History of Dollis Hill
The area of Dollis Hill lies between Neasden, Cricklewood and Willesden. The peak of the hill sits at the north, and Gladstone Park takes centre stage, sloping down to the park’s southern edge.
The name comes from a family called Dolley or Dawley. There is some evidence of Iron Age inhabitation, but most of the area was arable farmland until the 19th century. It is thought that the origin of the nearby Dollis Brook is in fact different, but the spellings have managed to converge over time.
Dollis Hill House was constructed in 1825, and was initially the home of the Finch family. It was later taken over by Lord Tweedmouth, a senior Liberal Party member. His daughter married Lord Aberdeen, and the couple took over the residence in 1881. Their visitors included the prime minister William Gladstone and the writer Mark Twain. In the early 20th century the council in Willesden purchased the grounds and later the house. The park was created and named after Gladstone. From the highest points there are wide-reaching views over London.
The house itself was turned into a restaurant and served as a hospital during WWI. It later fell into disrepair and was badly damaged by fire in 1996. It was finally demolished in 2012, although low brick walls, part of the original structure, remain to show the layout of the house.
St Andrew’s Hospital was situated at the crest of the hill on Dollis Hill Lane, just to the north-east of Dollis Hill House. Its construction and maintenance were funded by a Frenchwoman named Marguerite Amice Piou, who wished to remain anonymous until she died. The hospital, of red brick and Portland stone, was designed by Robert Curtis. There were four storeys topped with a green dome, and the building included an operating theatre, kitchens, a chapel, accommodation for the staff and 100 hospital beds. The total length of the façade was around 100 metres.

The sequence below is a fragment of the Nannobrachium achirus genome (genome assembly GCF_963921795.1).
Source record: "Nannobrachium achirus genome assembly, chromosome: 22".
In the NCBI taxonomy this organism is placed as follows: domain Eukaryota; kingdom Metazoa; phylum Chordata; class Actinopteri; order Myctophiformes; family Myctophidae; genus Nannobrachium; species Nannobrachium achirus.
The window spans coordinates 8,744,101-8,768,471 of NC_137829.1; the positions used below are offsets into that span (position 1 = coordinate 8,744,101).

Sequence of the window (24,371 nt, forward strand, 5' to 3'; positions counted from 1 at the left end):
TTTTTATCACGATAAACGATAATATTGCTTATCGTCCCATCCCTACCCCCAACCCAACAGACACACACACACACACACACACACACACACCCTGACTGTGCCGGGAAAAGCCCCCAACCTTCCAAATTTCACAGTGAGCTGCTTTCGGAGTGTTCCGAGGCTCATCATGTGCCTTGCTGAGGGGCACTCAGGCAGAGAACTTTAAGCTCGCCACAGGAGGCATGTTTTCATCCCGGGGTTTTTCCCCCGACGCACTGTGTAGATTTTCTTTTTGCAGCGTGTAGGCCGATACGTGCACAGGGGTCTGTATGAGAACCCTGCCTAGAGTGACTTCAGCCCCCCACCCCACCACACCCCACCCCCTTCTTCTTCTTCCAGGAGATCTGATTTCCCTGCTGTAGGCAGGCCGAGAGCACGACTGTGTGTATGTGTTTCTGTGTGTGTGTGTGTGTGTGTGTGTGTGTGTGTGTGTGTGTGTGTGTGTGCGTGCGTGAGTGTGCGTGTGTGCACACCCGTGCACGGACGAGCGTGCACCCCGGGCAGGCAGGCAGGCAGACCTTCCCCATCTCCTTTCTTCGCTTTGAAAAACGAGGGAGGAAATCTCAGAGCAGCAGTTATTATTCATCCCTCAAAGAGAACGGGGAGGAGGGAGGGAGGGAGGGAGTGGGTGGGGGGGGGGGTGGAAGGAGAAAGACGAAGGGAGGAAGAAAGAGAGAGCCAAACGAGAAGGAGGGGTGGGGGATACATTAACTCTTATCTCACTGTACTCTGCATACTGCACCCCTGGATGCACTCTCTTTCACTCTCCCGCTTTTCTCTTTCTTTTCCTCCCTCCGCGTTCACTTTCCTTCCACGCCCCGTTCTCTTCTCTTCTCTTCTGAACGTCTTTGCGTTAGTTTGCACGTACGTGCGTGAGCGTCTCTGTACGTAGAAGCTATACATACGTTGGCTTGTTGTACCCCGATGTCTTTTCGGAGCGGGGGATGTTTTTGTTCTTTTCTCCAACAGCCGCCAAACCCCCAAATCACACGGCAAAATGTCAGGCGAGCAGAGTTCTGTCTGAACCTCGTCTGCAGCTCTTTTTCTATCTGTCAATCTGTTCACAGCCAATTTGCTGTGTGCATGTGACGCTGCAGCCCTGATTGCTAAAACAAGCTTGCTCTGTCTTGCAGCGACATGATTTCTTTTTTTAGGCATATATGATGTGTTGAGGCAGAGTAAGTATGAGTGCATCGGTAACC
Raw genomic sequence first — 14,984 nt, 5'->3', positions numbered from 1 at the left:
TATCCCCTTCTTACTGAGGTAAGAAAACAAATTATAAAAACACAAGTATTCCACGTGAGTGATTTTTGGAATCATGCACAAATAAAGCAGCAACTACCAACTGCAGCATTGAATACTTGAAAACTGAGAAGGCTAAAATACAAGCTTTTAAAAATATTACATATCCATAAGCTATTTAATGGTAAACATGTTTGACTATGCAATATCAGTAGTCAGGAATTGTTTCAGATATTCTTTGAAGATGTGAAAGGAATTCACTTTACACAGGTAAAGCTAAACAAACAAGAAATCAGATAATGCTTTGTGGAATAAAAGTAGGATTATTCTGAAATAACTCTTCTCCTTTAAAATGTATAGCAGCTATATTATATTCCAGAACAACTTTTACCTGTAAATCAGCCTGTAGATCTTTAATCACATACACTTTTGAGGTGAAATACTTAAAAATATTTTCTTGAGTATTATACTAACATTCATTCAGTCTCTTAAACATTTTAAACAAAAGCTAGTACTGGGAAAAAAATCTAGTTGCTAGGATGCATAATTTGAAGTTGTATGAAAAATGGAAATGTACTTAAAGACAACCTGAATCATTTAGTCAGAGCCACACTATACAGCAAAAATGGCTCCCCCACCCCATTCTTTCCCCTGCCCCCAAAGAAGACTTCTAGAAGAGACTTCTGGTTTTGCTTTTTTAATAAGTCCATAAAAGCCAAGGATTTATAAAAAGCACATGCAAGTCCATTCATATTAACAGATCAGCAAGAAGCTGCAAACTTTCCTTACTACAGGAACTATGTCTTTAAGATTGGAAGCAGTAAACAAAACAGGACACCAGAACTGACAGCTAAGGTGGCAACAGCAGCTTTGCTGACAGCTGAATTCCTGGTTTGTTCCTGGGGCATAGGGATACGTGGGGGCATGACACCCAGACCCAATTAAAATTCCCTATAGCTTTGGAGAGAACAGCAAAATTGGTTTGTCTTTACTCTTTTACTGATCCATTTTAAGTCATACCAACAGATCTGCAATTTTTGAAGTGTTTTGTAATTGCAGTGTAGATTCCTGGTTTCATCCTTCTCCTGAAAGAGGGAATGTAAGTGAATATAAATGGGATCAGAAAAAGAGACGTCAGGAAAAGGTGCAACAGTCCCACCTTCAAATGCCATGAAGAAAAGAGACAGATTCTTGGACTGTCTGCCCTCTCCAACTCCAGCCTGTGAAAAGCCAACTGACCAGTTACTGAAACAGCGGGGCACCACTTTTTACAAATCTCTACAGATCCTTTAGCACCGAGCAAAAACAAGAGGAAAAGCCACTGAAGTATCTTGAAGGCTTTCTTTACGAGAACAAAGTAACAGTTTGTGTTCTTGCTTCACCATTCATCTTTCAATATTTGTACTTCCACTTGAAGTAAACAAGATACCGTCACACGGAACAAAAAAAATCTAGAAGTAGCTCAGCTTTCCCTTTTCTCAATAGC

The French benefactress stipulated that the hospital was to be under the care of a religious order, and a certain number of beds were to be reserved for French speaking patients. It opened in 1912 and used as a military hospital from 1914.
The hospital closed in 1973 and has since been demolished. The tall iron posts containing small letterboxes to receive donations still survive. The site has been replaced with houses and a large water reservoir.
Dollis Hill Farm is said to have been the last working farm within a five mile radius of Marble Arch. Its existence dates back to the 15th century, although its name, acreage and buildings changed over the centuries. The well used to provide water to Dollis Hill House as well as the farm itself. Oliver Cromwell apparently once visited the farm. It operated as a dairy farm in its last years, before being converted to a veterinary hospital in the mid 1920s. The site was finally cleared in 1939.
The Post Office Research Station moved to Dollis Hill in 1921 and initially operated from ex-army huts. New premises, an enormous building on the very top of Dollis Hill, was opened in 1933 by prime minister Ramsay MacDonald.
A secret bunker was created underground on the site in 1939 and was twice used by Winston Churchill during WW2. Nicknamed “Paddock”, it still exists and is occasionally open to visitors.
The PO Research Station moved to Suffolk in the 1970s, and the building was converted to luxury flats. The access road was named Flowers Close, after the engineer Tommy Flowers who had worked at the research station. There he built the world’s first programmable computer, named Colossus, which was subsequently used at Bletchley to decode German messages during WWII.
Most of the housing in Dollis Hill was built before and after WWI. There was a significant Jewish community who had moved from East London. The Dollis Hill Synagogue opened in 1938 and since 1995 has operated as a Jewish primary school.
Hester Coley, April 2021